National Coalition for the Homeless (NCH). America’s Homeless Children: Will Their Future Be Different?, 1997. Available National Coalition for the Homeless, 2201 P St. NW, Washington, DC 20037; 202/462-4822.

National Coalition for the Homeless. Broken Lives: Denial of Education to Homeless Children, 1987. National Coalition for the Homeless, 2201 P St. NW, Washington, DC 20037; 202/462-4822.

National Law Center on Homelessness & Poverty. A Foot in the Schoolhouse Door:  Progress and Barriers to the Education of Homeless Children, 1995. Available for $20.00 from the National Law Center on Homelessness & Poverty, 918 F St., NW, Suite 412, Washington, DC 20004-1406; 202/638-2535.

Quint, Sharon. Schooling Homeless Children:  A Working Model for America's Public Schools. 1994. Available for $17.45 (paper, ISBN 0-8077-3391-1) from Teachers College Press, 1234 Amsterdam Ave., New York, NY 10027; 212/678-3929.

Popp, Patricia, Stronge, James and Hindman, Jennifer. Students on the Move: Reaching and Teaching Highly Mobile Children and Youth, 2003. Available at National Center for Homeless Education, http://www.serve.org/nche.

Shinn, Marybeth and Beth Weitzman. “Homeless Families Are Different,” in Homelessness in America, 1996.  National Coalition for the Homeless, 2201 P St. NW, Washington, DC 20037; 202/462-4822.

Stronge, James, Ed. Educating Homeless Children and Adolescents: Evaluating Policy and Practice, 1992. Available for $29.95 (paper, ISBN 0-8039-4425) from Sage Publications, Inc., 2455 Teller Rd., Thousand Oaks, CA 91320; 805/499-0721.

The Urban Institute.America's Homeless II:  Populations and Services, Martha Burt and Laudan Aron, The Urban Institute, Washington, DC, February, 2000. Available from the Urban Institute, http://www.urban.org

U.S. Department of Education. FY 1997 Report to Congress on the Education of Homeless Children and Youth, 1999. Available, free, from the Office of Compensatory Education Programs, U.S. Department of Education, 1250 Maryland Ave., SW (4400 Portals), Washington, DC 20024; 202/260-0826.

Compensatory Education Programs, Office of Elementary and Secondary Education, 600 Independence Avenue, SW, Washington, DC 20202-6132; 1-800-879-5327.

U.S. Department of Education. Report to the President and Congress On the Implementation of the Education for Homeless Children and Youth Program Under the McKinney-Vento Homeless Assistance Act, 2006.   Available at www.ed.gov/programs/homeless/rpt2006.doc

Vissing, Yvonne. Out of Sight, Out of Mind: Homeless Children and Families in Small-Town America, 1996.  Available for $20.45 (paperback) from The University Press of Kentucky, 663 S. Limestone St., Lexington, KY 40508-4008; 800/839-6855.

footnotes:


Institute for Children and Poverty. (2008). “National Data on Family Homelessness.” Retrieved September 21, 2009 from http://www.icpny.org/index.asp?CID=7.

Data compiled using Data from the Institute for Children and Poverty. (2008). “National Data on Family Homelessness.” Retrieved September 21, 2009 from http://www.icpny.org/index.asp?CID=7. and from the U.S. Census Bureau (2009). Retrieved September 21, 2009 from http://factfinder.census.gov/servlet/ADPTable?_bm=y&-geo_id=01000US&-qr_name=ACS_2007_3YR_G00_DP3YR2&-ds_name=ACS_2007_3YR_G00_&-_lang=en&-_sse=on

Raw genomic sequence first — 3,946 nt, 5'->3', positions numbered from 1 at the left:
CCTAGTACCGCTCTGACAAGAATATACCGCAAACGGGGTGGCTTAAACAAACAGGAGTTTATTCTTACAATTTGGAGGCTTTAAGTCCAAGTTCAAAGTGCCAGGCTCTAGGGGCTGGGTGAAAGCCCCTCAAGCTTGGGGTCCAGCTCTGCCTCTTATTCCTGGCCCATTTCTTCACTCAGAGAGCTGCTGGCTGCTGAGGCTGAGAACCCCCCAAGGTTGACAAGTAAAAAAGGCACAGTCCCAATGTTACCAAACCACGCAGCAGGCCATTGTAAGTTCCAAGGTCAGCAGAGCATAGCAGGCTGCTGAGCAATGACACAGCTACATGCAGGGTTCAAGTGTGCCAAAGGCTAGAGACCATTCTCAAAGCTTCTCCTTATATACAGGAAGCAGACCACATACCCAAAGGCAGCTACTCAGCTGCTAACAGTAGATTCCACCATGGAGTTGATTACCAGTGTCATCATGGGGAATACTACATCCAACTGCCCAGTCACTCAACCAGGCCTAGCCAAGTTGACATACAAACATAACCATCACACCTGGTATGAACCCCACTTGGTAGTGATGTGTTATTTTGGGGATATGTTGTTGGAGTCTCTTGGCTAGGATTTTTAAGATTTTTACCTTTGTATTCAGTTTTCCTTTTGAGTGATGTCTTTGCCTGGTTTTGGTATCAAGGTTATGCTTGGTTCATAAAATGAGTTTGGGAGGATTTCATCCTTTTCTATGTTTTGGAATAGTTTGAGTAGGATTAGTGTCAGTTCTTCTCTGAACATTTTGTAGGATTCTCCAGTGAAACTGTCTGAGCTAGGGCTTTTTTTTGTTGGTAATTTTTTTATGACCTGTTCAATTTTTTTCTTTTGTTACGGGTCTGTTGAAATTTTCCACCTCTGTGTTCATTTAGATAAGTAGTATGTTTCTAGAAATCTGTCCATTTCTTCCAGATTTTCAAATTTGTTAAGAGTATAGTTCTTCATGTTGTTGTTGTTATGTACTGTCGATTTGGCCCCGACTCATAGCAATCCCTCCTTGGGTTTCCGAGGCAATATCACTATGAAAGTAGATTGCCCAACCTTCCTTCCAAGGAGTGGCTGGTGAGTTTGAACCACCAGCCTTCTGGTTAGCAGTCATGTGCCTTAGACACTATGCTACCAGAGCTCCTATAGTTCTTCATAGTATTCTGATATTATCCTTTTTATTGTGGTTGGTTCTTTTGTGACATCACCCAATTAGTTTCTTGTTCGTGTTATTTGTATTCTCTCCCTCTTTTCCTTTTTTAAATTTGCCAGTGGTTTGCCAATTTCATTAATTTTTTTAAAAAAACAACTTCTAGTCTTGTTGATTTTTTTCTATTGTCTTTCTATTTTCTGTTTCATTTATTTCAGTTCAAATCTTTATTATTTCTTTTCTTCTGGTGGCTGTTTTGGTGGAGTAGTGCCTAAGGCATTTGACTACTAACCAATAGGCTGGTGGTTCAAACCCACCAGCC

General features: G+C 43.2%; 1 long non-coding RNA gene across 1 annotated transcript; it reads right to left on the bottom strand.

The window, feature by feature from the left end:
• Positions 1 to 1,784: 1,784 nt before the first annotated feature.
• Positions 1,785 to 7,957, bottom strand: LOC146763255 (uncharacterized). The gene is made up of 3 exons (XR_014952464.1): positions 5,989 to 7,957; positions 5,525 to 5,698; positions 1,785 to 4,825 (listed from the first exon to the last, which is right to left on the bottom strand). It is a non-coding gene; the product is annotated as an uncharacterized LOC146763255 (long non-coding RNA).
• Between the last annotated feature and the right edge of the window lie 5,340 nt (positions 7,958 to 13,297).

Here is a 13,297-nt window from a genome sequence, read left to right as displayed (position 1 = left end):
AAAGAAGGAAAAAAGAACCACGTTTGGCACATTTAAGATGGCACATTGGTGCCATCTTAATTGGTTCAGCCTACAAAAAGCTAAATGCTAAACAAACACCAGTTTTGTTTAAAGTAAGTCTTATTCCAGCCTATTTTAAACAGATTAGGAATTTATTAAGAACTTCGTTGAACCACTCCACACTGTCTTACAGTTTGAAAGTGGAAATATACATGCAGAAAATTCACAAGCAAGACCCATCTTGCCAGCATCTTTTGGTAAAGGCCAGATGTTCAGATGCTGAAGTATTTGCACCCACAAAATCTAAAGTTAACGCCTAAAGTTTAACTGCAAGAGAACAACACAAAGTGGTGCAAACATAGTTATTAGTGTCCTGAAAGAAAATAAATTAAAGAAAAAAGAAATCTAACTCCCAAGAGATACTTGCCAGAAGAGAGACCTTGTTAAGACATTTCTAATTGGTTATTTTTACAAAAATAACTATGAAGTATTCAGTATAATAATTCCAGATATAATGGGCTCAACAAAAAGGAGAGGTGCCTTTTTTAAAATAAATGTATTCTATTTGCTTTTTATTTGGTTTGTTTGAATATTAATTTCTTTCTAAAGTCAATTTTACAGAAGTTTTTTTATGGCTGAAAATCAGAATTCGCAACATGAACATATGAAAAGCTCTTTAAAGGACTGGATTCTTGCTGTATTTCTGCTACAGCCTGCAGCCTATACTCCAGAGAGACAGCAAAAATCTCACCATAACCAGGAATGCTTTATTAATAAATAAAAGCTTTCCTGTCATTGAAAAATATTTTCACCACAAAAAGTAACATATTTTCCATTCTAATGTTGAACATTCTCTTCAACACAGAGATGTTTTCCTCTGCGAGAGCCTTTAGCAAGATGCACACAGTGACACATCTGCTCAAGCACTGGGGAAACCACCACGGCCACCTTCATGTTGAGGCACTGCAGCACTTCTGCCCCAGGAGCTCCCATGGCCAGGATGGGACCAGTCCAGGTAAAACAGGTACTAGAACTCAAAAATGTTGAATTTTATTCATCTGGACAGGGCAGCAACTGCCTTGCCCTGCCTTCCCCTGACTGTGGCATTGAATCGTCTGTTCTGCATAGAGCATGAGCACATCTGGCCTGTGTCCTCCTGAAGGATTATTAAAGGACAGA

U.S. Department of Education. “Education OF Homeless Youth Program: Learning to Succeed.” Retrieved September 21, 2009 from http://www.ed.gov/offices/OUS/PES/esed/learnsucceed/exec_sum.html

The National Association for the Education of Homeless Children and Youth (NAEHCY). “Facts About the Education of Children and Youth Experiencing Homelessness.” Retrieved September 21, 2009 from http://naehcy.org/facts.html#why.

Institute for Children and Poverty. (2008). “National Data on Family Homelessness.” Retrieved September 21, 2009 from http://www.icpny.org/PDF/reports/AccesstoSuccess.pdf?Submit1=Free+Download.

Department of Housing and Urban Development,  McKinney-Vento Act. Retrieved September 21, 2009 from http://www.hud.gov/offices/cpd/homeless/lawsandregs/laws/index.cfm?title=t4.

Anderson, Leslie et al. An Evaluation of State Local Efforts to Serve the Educational Needs of Homeless Children and Youth, 1995. Available, free, from the U.S. Department of Education, 600 Independence Ave., SW, Room 4168, Washington, DC 20202-8240; 202/401-0590. and The National Association for the Education of Homeless Children and Youth (NAEHCY). “Facts About the Education of Children and Youth Experiencing Homelessness.” Retrieved September 21, 2009 from http://naehcy.org/facts.html#why.

  The National Association for the Education of Homeless Children and Youth (NAEHCY). “Funding for the Education for Homeless Children and Youth Program (FY2010 appropriations).” Retrieved September 22, 2009 from http://www.naehcy.org/update.html.

  HomeAid. “Facts & Statistics.” Retrieved September 22, 2009 from http://www.homeaid.org/index.cfm?tdc=dsp&page=homeless_facts

U.S. Conference of Mayors. HUNGER AND Homelessness Report, 2008.  Retrieved September 22, 2009 from http://usmayors.org/pressreleases/documents/hungerhomelessnessreport_121208.pdf.

U.S. Department of Health and Human Services, Administration on Children, Youth, and Families, Head Start Bureau. Serving Homeless Families: Descriptions, Effective Practices, and Lessons Learned, 1999. Available, free, from the Head Start Publications Management Center, by email at HSPMC9@idt.net or by fax at 703.683.5769.

Anderson, Leslie et al. An Evaluation of State Local Efforts to Serve the Educational Needs of Homeless Children and Youth, 1995. Available, free, from the U.S. Department of Education, 600 Independence Ave., SW, Room 4168, Washington, DC 20202-8240; 202/401-0590.

U. S. Department of Education. Education for Homeless Children and Youth Program, 2004.  Available at www.ed.gov.

 

National Coalition for the Homeless
2201 P Street NW
Washington, DC 20037-1033
202-462-4822
info@nationalhomeless.org